I’ve never seen his face in meditation — and I think that’s him teaching me not to get conceptual

There are said to be four types of generosity. You can give material objects or aid such as food, money or items. You can give your time and energy. You can give the Dharma. And you can give the gift of fearlessness. The perfection of such giving is when there is no difference experienced between the giver, the receiver or the gift! It’s the act itself, spontaneous, selfless.

Dana paramita (perfect, egoless giving) is also a wonderful antidote to craving. Looking at the world, all the catastrophes, all the suffering, it is so easy to slip in to thinking that there is never enough, there are too many wants and needs. This is a hazard in the spiritual life — craving caused by poverty-mentality. It’s delusion, of course, and our challenge is to see through these confusions — not only are there so many resources of so many types, and even though they’re strewn around, right under our noses, we can easily get stuck on the material aspects or how little time or energy we think we have, forgetting that there are those two other types! Think of it — truth and fearlessness–how far those could take us!

Selfless open-handedness is far from mindless…

I also think there is such a thing as ‘bad’ generosity. ‘Bad’ not in the sense of evil; more like something that’s gone bad in the fridge, maybe. It gets that way when the motive is corrupted, such as when a person gives in order to be liked. The second precept encourages us to abstain from taking the not given. But I’ve also been thinking about how unskillful it is to try to give what other people neither want nor need. For instance, if you don’t believe you can get your own needs met, or have developed the unskillful habit of ignoring your own needs, it could be easy to then project that onto others and focus your energy on ‘helping’ them. Perhaps it’s one of the types of co-dependence. Selfless open-handedness is never mindless and it is always kind. Awareness is our friend in so many ways.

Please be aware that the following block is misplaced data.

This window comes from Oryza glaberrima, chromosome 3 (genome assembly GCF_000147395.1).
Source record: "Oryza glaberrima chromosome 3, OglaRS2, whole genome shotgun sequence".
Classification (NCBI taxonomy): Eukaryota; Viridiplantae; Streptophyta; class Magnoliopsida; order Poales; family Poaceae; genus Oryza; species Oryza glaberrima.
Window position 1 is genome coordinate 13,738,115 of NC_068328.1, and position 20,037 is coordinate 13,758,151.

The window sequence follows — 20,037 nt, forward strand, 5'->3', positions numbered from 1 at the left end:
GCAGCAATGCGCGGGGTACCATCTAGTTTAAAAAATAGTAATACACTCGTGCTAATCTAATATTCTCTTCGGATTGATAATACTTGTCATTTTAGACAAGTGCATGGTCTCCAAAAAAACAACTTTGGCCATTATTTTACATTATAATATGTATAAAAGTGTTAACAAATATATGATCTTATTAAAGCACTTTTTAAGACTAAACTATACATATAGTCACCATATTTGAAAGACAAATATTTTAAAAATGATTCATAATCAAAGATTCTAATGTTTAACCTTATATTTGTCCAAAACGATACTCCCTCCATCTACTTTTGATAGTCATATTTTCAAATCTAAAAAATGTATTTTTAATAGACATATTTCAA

After coming home from my ordination retreat in 2002, I set about finding out how to integrate this whole experience of ordination, of taking on Ratnasambhava’s sadhana (visualization) practice, of now being Danamaya and not this other person I had been, but not different, exactly. Choosing, or, in my case, being chosen by, a transcendental figure, is not your everyday experience. What remains with me now, from that magical time when I was formally ‘introduced’ to my yidam, is that there’s just an awful lot a human being can’t really know. It’s not straightforward. For one thing, I’ve never seen his face in meditation — and I think that’s him teaching me not to get conceptual about it. But then, he will ‘appear’ as the light between the cracks in the world, between one thing and another — expanding my heart from the center outwards. Relaxing into how things are, their essential nature, right now: boundless, endless, free.

How Ratnasambhava and I ‘chose’ each other is another story, for another time, but that I have been changed (and continue to be!) by my experience of this beautiful and immense Jina is a continually unfolding delight for me. We are all on our own mythic journeys. These great archetypes are wonderful guides and protectors. I am content to be ‘under the influence’ and also under the protection of Ratnasambhava.